The Barta’a enclave is the largest and most populous of the ‘Seam Zone’ localities, and contains a Palestinian Authority (PA) clinic and several schools, located in the principal population centre, Barta’a ash Sharqiya. However, the clinic opens only three times a week, the services offered are basic, and Um Fuad must pay for treatment. As a registered Palestine refugee, she was able to avail of the services of an UNRWA mobile health team, but this service was discontinued in 2018, due to budgetary constraints. Patients with chronic or life-threatening diseases must travel to medical facilities located outside the enclave. According to Um Fuad, “my husband, who suffers from kidney problems and pulmonary fibrosis, has to go regularly to the Jenin Hospital.” Prior to construction of the Barrier, Jenin was only a fifteen-minute drive away, but the time required now is unpredictable, due to the uncertainty involved in crossing the checkpoint.
The Israeli authorities channel Palestinian movement between the Barta’a enclave and the remainder of the West Bank through two checkpoints, Tura and Reikhan-Barta’a. The latter is the principal crossing and is open between 0500 and 2200 hours, and operated by an Israeli private security company. At night when both checkpoints are closed, or in cases of emergency, the access of residents has to be negotiated between the Barta’a village council and the Israel authorities. Residents complain of frequent delays and occasional harassment: Um Fuad recalls being detained by Israeli security forces at the checkpoint for several hours during Ramadan “for no reason at all, despite having the required permits and identification.” She also reports that some pregnant women are afraid of passing through metal detectors because they believe it is bad for them or their unborn babies.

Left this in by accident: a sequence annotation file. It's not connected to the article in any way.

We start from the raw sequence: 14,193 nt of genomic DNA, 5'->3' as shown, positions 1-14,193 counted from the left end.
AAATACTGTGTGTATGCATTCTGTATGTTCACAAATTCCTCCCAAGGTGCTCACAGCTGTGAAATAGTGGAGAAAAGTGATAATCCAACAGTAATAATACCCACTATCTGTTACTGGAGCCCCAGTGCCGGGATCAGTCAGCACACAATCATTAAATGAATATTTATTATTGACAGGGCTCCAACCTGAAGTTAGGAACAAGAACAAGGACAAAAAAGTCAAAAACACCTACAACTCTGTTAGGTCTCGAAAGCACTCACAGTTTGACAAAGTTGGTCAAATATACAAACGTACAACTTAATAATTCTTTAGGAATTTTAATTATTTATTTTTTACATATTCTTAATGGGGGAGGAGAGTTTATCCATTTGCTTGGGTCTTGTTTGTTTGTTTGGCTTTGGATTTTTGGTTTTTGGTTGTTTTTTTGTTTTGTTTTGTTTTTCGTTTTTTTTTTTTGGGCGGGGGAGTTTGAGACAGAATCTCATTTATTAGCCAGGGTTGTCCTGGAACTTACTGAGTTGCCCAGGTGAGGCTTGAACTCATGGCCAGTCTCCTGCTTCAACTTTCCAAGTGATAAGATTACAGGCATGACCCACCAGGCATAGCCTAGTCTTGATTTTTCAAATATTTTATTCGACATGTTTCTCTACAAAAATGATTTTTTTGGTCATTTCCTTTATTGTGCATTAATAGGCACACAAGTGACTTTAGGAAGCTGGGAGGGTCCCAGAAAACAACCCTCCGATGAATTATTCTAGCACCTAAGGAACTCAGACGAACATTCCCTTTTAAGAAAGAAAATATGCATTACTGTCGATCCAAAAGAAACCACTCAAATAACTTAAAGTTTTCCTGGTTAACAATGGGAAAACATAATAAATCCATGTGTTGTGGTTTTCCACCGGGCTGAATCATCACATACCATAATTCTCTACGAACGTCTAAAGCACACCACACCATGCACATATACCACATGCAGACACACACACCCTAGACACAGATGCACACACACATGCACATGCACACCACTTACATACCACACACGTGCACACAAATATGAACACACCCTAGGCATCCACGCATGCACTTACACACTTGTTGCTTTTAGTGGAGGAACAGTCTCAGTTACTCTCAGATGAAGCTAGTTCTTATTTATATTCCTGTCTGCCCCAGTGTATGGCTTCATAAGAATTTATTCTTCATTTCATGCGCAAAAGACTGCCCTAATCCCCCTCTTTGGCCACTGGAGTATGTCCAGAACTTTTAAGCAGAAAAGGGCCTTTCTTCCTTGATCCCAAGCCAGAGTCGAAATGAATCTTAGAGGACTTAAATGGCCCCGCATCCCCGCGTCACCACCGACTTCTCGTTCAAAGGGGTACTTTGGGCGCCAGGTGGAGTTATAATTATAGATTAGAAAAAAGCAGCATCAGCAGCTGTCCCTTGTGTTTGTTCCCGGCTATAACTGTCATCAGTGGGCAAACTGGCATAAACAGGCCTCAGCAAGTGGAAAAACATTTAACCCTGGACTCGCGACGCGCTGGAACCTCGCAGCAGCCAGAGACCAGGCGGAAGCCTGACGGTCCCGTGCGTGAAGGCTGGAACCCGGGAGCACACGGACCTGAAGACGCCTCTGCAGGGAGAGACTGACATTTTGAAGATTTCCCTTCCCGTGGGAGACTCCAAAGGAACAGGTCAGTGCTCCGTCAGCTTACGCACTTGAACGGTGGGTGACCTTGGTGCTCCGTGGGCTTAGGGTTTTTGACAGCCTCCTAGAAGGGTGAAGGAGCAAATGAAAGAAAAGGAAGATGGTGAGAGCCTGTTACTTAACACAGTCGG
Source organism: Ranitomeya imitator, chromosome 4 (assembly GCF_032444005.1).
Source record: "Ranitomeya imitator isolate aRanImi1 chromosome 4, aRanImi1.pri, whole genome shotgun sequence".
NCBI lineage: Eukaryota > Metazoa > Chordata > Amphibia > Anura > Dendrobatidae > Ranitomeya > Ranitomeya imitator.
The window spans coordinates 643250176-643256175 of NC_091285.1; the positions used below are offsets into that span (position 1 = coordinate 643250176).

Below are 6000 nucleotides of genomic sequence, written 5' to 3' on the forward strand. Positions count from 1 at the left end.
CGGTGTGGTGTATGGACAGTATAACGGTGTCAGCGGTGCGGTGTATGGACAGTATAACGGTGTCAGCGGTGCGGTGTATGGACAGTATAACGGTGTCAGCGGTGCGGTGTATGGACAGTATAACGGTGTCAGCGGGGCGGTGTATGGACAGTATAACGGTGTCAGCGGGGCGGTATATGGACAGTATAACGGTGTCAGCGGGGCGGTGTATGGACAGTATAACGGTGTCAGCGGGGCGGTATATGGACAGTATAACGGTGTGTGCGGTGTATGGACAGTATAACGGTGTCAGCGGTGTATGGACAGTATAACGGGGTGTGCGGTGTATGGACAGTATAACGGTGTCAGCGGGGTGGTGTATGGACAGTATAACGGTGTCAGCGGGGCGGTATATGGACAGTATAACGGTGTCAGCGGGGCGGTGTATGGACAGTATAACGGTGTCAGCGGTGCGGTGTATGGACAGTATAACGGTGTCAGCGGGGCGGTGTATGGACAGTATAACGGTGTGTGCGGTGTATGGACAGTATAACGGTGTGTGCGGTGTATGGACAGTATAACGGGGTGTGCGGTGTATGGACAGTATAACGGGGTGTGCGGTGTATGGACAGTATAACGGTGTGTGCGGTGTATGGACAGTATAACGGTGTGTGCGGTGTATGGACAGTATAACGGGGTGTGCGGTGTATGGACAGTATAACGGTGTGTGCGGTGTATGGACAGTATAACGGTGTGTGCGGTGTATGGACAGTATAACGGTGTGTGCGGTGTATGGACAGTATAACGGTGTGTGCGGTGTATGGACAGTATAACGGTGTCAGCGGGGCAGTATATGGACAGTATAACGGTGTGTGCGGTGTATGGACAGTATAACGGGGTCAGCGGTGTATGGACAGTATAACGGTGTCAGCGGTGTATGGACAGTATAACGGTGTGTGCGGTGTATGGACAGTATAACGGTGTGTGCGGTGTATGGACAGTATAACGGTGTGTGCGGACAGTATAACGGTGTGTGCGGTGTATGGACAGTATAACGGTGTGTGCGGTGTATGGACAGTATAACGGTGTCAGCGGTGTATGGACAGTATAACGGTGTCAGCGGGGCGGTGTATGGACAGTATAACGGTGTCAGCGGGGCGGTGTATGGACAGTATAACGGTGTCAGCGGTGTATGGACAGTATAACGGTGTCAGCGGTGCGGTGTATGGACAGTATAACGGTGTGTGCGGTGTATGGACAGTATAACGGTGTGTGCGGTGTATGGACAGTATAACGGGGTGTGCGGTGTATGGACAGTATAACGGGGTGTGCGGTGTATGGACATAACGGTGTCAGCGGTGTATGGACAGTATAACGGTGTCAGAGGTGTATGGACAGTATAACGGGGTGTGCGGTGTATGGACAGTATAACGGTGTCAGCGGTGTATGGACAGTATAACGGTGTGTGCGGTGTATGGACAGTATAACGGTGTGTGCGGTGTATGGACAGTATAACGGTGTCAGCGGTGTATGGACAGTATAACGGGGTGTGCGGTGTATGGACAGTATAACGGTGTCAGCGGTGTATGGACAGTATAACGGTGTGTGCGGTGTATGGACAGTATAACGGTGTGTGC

COVID-19 restrictions add to pressures on ‘Seam Zone’ communities